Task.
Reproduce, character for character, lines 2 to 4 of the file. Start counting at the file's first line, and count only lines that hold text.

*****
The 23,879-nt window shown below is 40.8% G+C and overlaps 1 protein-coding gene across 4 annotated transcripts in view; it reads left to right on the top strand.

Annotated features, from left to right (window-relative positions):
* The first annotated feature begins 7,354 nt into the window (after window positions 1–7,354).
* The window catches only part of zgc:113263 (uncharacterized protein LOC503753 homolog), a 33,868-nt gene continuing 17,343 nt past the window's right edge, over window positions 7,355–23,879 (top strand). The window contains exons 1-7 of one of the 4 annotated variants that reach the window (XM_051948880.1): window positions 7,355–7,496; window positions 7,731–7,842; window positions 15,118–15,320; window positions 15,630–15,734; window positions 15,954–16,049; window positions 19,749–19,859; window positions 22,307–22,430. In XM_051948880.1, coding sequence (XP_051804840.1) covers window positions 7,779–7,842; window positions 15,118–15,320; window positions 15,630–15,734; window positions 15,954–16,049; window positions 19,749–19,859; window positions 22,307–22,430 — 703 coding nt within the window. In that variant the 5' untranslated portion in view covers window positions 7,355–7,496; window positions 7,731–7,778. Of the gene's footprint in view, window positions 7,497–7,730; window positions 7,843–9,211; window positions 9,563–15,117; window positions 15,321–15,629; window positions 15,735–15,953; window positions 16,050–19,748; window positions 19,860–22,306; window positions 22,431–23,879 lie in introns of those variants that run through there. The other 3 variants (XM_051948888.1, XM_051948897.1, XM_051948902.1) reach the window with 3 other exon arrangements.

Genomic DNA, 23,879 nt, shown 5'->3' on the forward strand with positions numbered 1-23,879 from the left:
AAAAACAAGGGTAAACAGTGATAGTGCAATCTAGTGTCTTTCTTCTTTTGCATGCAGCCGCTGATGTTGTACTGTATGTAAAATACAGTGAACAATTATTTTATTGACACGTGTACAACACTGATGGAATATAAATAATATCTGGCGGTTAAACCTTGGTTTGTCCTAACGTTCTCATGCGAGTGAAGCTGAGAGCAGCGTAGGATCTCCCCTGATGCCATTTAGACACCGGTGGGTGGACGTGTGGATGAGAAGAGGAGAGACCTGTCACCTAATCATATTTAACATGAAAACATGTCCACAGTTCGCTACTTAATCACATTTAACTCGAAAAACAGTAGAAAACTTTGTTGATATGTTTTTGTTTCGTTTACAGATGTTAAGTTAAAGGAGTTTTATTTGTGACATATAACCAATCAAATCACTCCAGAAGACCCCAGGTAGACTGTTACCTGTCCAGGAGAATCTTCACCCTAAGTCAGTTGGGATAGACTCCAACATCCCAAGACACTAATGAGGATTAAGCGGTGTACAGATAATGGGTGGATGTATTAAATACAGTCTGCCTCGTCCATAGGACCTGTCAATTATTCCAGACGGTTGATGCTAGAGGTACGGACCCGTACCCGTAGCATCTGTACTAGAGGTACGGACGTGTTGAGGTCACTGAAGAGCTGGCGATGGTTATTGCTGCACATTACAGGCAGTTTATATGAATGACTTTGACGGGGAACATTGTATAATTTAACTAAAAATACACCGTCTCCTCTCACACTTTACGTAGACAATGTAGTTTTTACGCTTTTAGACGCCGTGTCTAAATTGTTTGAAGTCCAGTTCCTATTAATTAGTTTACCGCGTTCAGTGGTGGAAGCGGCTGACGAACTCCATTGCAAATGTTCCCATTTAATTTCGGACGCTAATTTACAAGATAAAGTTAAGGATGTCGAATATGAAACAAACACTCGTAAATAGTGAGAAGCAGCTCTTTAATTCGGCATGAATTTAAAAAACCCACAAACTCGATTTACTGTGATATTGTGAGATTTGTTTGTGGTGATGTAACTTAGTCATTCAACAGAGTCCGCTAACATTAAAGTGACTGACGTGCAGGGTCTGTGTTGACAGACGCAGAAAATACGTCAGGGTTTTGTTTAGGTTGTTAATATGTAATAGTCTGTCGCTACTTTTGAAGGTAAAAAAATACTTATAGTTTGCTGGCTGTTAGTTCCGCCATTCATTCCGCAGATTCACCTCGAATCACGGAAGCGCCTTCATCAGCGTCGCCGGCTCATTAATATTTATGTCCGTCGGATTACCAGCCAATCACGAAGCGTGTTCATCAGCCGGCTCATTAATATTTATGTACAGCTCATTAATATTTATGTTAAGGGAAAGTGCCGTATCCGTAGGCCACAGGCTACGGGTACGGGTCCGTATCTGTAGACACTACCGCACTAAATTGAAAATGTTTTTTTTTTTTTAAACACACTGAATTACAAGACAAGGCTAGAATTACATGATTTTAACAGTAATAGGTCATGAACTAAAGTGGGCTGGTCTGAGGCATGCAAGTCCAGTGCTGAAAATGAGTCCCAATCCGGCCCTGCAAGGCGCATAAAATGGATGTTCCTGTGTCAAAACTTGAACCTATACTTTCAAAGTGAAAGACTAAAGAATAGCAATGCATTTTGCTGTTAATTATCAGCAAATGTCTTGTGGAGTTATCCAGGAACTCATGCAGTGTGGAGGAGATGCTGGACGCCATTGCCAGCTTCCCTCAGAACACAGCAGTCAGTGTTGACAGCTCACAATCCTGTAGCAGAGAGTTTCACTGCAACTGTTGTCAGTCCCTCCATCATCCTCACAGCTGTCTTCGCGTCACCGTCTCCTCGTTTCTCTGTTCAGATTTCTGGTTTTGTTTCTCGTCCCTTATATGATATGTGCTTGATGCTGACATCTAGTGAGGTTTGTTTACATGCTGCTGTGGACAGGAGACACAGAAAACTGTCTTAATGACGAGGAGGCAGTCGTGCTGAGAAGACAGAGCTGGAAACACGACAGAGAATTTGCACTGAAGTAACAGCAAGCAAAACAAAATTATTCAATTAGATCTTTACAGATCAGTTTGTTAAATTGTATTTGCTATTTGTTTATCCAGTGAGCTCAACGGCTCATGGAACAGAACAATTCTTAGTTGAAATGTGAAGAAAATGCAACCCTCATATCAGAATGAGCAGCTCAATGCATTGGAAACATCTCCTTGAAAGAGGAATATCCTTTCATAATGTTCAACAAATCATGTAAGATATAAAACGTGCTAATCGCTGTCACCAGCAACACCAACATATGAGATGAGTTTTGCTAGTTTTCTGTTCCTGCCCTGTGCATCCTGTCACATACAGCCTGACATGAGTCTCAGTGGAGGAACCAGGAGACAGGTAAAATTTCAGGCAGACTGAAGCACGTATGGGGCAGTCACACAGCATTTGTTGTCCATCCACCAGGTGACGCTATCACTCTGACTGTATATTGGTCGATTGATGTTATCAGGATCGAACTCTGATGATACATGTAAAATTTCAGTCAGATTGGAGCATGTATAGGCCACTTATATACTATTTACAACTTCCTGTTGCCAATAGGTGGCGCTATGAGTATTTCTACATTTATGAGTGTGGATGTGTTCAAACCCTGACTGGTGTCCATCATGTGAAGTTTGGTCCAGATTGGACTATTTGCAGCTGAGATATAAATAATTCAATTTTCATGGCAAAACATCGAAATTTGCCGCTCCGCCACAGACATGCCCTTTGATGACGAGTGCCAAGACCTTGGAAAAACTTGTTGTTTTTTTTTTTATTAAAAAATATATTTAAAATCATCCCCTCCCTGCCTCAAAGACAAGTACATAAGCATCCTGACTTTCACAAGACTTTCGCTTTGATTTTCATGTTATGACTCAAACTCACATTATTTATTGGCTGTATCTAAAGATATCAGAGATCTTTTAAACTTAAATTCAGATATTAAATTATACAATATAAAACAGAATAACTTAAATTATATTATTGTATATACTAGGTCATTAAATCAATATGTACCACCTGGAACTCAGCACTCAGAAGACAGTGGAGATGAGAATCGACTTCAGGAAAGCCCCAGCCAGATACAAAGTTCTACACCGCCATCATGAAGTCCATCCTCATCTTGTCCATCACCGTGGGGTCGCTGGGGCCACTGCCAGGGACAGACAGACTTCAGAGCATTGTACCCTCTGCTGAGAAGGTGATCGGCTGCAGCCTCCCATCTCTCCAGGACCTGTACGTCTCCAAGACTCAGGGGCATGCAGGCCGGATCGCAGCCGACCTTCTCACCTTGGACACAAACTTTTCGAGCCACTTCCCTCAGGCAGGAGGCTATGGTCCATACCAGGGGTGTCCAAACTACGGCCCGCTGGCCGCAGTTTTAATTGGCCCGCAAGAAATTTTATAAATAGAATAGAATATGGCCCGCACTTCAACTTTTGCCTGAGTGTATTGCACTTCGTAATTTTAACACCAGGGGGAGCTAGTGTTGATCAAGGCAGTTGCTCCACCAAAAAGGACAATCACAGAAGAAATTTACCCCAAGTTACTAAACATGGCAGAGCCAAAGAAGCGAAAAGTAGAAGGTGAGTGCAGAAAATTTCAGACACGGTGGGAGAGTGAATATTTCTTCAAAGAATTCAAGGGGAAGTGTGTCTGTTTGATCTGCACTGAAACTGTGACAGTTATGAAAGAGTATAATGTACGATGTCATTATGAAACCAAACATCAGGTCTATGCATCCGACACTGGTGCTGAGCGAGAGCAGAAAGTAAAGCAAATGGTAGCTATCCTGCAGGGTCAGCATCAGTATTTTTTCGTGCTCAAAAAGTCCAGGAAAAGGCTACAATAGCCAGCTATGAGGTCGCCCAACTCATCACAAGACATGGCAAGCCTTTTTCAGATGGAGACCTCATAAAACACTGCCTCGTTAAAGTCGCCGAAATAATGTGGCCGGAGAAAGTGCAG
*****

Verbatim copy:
Annotated features, from left to right (window-relative positions):
* The first annotated feature begins 7,354 nt into the window (after window positions 1–7,354).
* The window catches only part of zgc:113263 (uncharacterized protein LOC503753 homolog), a 33,868-nt gene continuing 17,343 nt past the window's right edge, over window positions 7,355–23,879 (top strand). The window contains exons 1-7 of one of the 4 annotated variants that reach the window (XM_051948880.1): window positions 7,355–7,496; window positions 7,731–7,842; window positions 15,118–15,320; window positions 15,630–15,734; window positions 15,954–16,049; window positions 19,749–19,859; window positions 22,307–22,430. In XM_051948880.1, coding sequence (XP_051804840.1) covers window positions 7,779–7,842; window positions 15,118–15,320; window positions 15,630–15,734; window positions 15,954–16,049; window positions 19,749–19,859; window positions 22,307–22,430 — 703 coding nt within the window. In that variant the 5' untranslated portion in view covers window positions 7,355–7,496; window positions 7,731–7,778. Of the gene's footprint in view, window positions 7,497–7,730; window positions 7,843–9,211; window positions 9,563–15,117; window positions 15,321–15,629; window positions 15,735–15,953; window positions 16,050–19,748; window positions 19,860–22,306; window positions 22,431–23,879 lie in introns of those variants that run through there. The other 3 variants (XM_051948888.1, XM_051948897.1, XM_051948902.1) reach the window with 3 other exon arrangements.